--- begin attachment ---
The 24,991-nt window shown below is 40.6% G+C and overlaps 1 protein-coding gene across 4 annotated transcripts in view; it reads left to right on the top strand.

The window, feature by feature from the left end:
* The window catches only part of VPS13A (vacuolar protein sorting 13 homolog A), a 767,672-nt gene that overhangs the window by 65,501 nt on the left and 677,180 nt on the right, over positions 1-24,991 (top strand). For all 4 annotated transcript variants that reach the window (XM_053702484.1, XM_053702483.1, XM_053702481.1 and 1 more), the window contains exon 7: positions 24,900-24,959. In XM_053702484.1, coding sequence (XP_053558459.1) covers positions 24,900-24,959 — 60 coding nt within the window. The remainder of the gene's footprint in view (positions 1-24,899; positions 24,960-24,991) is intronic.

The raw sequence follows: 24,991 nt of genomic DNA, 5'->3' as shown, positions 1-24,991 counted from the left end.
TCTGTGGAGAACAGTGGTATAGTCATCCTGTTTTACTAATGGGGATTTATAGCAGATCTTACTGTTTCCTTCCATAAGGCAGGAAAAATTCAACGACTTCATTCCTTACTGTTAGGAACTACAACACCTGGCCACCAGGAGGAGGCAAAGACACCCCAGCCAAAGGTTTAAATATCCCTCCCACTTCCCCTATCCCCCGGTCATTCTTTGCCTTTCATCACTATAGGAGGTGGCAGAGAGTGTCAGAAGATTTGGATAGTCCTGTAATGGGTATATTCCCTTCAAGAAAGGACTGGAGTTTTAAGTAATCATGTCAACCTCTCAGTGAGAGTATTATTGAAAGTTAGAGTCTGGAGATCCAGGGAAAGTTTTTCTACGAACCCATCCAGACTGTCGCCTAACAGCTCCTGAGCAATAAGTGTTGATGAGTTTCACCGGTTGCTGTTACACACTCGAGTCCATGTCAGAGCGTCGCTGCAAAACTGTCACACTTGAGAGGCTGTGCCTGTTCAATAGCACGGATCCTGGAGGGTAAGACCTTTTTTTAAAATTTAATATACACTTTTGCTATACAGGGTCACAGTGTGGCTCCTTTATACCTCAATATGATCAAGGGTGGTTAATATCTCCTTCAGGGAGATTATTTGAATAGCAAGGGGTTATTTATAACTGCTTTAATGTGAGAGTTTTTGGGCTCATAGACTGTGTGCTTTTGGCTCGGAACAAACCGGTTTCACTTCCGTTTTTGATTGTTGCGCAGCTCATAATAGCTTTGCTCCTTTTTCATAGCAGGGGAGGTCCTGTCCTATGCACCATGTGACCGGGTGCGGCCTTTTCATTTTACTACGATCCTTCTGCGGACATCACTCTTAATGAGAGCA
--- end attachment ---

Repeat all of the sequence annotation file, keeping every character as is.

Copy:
The 24,991-nt window shown below is 40.6% G+C and overlaps 1 protein-coding gene across 4 annotated transcripts in view; it reads left to right on the top strand.

The window, feature by feature from the left end:
* The window catches only part of VPS13A (vacuolar protein sorting 13 homolog A), a 767,672-nt gene that overhangs the window by 65,501 nt on the left and 677,180 nt on the right, over positions 1-24,991 (top strand). For all 4 annotated transcript variants that reach the window (XM_053702484.1, XM_053702483.1, XM_053702481.1 and 1 more), the window contains exon 7: positions 24,900-24,959. In XM_053702484.1, coding sequence (XP_053558459.1) covers positions 24,900-24,959 — 60 coding nt within the window. The remainder of the gene's footprint in view (positions 1-24,899; positions 24,960-24,991) is intronic.

The raw sequence follows: 24,991 nt of genomic DNA, 5'->3' as shown, positions 1-24,991 counted from the left end.
TCTGTGGAGAACAGTGGTATAGTCATCCTGTTTTACTAATGGGGATTTATAGCAGATCTTACTGTTTCCTTCCATAAGGCAGGAAAAATTCAACGACTTCATTCCTTACTGTTAGGAACTACAACACCTGGCCACCAGGAGGAGGCAAAGACACCCCAGCCAAAGGTTTAAATATCCCTCCCACTTCCCCTATCCCCCGGTCATTCTTTGCCTTTCATCACTATAGGAGGTGGCAGAGAGTGTCAGAAGATTTGGATAGTCCTGTAATGGGTATATTCCCTTCAAGAAAGGACTGGAGTTTTAAGTAATCATGTCAACCTCTCAGTGAGAGTATTATTGAAAGTTAGAGTCTGGAGATCCAGGGAAAGTTTTTCTACGAACCCATCCAGACTGTCGCCTAACAGCTCCTGAGCAATAAGTGTTGATGAGTTTCACCGGTTGCTGTTACACACTCGAGTCCATGTCAGAGCGTCGCTGCAAAACTGTCACACTTGAGAGGCTGTGCCTGTTCAATAGCACGGATCCTGGAGGGTAAGACCTTTTTTTAAAATTTAATATACACTTTTGCTATACAGGGTCACAGTGTGGCTCCTTTATACCTCAATATGATCAAGGGTGGTTAATATCTCCTTCAGGGAGATTATTTGAATAGCAAGGGGTTATTTATAACTGCTTTAATGTGAGAGTTTTTGGGCTCATAGACTGTGTGCTTTTGGCTCGGAACAAACCGGTTTCACTTCCGTTTTTGATTGTTGCGCAGCTCATAATAGCTTTGCTCCTTTTTCATAGCAGGGGAGGTCCTGTCCTATGCACCATGTGACCGGGTGCGGCCTTTTCATTTTACTACGATCCTTCTGCGGACATCACTCTTAATGAGAGCA